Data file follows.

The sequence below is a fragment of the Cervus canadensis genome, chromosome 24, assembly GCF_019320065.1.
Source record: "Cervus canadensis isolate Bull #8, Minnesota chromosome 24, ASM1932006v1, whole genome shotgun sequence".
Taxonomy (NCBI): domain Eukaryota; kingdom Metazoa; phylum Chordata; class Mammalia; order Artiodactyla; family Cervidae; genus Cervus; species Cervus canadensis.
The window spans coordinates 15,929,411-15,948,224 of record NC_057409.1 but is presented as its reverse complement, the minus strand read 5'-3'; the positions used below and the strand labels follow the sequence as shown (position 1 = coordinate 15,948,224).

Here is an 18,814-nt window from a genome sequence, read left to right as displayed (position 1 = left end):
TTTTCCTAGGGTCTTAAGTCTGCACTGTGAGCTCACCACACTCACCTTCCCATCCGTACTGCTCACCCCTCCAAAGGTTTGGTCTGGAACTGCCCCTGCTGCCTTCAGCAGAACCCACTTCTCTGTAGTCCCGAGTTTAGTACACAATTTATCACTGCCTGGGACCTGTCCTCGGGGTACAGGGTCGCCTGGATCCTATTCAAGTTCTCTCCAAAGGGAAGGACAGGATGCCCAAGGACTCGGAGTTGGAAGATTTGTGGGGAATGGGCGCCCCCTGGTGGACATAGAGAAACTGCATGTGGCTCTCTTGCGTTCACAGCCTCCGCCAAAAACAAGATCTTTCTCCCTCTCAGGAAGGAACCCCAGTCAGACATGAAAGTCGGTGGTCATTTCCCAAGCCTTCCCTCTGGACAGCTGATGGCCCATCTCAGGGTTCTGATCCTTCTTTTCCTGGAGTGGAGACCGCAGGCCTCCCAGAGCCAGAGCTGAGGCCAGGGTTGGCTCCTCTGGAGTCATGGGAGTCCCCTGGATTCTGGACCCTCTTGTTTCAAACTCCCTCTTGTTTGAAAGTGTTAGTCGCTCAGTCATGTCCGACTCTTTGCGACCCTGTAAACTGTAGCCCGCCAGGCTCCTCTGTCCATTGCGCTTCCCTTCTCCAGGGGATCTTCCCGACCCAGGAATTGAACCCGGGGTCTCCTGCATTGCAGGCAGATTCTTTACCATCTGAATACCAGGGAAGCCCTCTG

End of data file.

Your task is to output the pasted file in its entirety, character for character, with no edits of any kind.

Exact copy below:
The sequence below is a fragment of the Cervus canadensis genome, chromosome 24, assembly GCF_019320065.1.
Source record: "Cervus canadensis isolate Bull #8, Minnesota chromosome 24, ASM1932006v1, whole genome shotgun sequence".
Taxonomy (NCBI): domain Eukaryota; kingdom Metazoa; phylum Chordata; class Mammalia; order Artiodactyla; family Cervidae; genus Cervus; species Cervus canadensis.
The window spans coordinates 15,929,411-15,948,224 of record NC_057409.1 but is presented as its reverse complement, the minus strand read 5'-3'; the positions used below and the strand labels follow the sequence as shown (position 1 = coordinate 15,948,224).

Here is an 18,814-nt window from a genome sequence, read left to right as displayed (position 1 = left end):
TTTTCCTAGGGTCTTAAGTCTGCACTGTGAGCTCACCACACTCACCTTCCCATCCGTACTGCTCACCCCTCCAAAGGTTTGGTCTGGAACTGCCCCTGCTGCCTTCAGCAGAACCCACTTCTCTGTAGTCCCGAGTTTAGTACACAATTTATCACTGCCTGGGACCTGTCCTCGGGGTACAGGGTCGCCTGGATCCTATTCAAGTTCTCTCCAAAGGGAAGGACAGGATGCCCAAGGACTCGGAGTTGGAAGATTTGTGGGGAATGGGCGCCCCCTGGTGGACATAGAGAAACTGCATGTGGCTCTCTTGCGTTCACAGCCTCCGCCAAAAACAAGATCTTTCTCCCTCTCAGGAAGGAACCCCAGTCAGACATGAAAGTCGGTGGTCATTTCCCAAGCCTTCCCTCTGGACAGCTGATGGCCCATCTCAGGGTTCTGATCCTTCTTTTCCTGGAGTGGAGACCGCAGGCCTCCCAGAGCCAGAGCTGAGGCCAGGGTTGGCTCCTCTGGAGTCATGGGAGTCCCCTGGATTCTGGACCCTCTTGTTTCAAACTCCCTCTTGTTTGAAAGTGTTAGTCGCTCAGTCATGTCCGACTCTTTGCGACCCTGTAAACTGTAGCCCGCCAGGCTCCTCTGTCCATTGCGCTTCCCTTCTCCAGGGGATCTTCCCGACCCAGGAATTGAACCCGGGGTCTCCTGCATTGCAGGCAGATTCTTTACCATCTGAATACCAGGGAAGCCCTCTG